California struggles to keep the lights on as it faces electricity demands that their current energy suppliers cannot meet. State governors are quickly working up plans so they don’t leave their residents in the dark. There energy demand could exceed supplies by as much as 35,000 megawatts. That much of an energy shortage could leave over 3 million homes without electricity. State leaders are trying their hardest to prevent blackouts like the one people experienced in August of 2020. They are struggling balancing the need to power people’s homes and businesses with their carbon emissions goals. California wants to make their grids carbon-free by 2045 plus state law mandates they must generate 60% of their energy for renewable resources within the next eight years.
Their short-term solution includes keeping open a natural gas plant that was set to close down in order to make up for the energy they need. There are quite a few power plants that were set for retirement by 2025 and residents are worried if there will be even less resources available. Governor Gavin Newsom also wants to spend over $5 billion on reliability for his state.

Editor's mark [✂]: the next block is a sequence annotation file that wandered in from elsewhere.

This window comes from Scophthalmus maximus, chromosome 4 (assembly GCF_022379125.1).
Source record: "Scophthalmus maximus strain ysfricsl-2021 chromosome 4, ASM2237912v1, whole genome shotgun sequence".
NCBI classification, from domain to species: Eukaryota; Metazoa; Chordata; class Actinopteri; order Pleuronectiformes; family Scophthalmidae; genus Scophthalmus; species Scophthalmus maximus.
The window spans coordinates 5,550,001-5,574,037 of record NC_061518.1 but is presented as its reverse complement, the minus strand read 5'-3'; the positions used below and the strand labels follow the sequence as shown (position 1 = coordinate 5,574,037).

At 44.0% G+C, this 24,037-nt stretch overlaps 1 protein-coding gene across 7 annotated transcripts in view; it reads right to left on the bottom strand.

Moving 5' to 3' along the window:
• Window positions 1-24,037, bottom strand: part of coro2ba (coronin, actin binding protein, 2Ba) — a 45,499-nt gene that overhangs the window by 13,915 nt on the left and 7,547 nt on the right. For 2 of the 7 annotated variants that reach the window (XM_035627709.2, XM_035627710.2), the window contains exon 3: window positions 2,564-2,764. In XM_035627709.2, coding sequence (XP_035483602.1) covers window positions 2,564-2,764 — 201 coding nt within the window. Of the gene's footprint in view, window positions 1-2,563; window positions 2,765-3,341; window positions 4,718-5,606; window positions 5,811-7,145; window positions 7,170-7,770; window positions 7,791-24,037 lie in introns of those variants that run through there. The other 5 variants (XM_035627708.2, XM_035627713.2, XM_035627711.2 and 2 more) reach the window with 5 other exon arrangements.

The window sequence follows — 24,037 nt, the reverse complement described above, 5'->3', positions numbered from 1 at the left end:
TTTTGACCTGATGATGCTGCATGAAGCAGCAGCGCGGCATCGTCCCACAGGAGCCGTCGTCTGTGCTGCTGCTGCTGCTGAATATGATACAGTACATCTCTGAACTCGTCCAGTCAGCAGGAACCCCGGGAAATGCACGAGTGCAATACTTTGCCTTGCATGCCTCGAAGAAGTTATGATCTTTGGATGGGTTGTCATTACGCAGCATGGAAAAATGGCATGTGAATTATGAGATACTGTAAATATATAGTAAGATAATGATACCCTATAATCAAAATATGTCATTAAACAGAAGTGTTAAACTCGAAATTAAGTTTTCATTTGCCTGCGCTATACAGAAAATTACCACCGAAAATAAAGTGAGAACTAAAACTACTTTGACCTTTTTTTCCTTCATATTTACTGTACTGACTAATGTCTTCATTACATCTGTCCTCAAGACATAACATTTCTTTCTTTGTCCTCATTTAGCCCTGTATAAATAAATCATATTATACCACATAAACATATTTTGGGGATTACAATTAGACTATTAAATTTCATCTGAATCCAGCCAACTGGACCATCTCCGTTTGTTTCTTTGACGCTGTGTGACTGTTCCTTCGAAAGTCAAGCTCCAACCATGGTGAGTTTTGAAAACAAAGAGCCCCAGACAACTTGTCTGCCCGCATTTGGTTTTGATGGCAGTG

“If the public sees this year after year — shortages and blackouts and curtailment — I think there will be a lot of setback for the long-term green energy plan that everyone hopes will come to pass,” said Ahmad Faruqui, energy economist formerly with the Brattle Group consulting firm. “We live in the short run. Unless we make it through the short run, we are not going to get the long run.”
Click here to read the full article, originally posted June 6, 2022, by E & E News.
Providing backup power for education sector can help protect students and staff in the event of an emergency.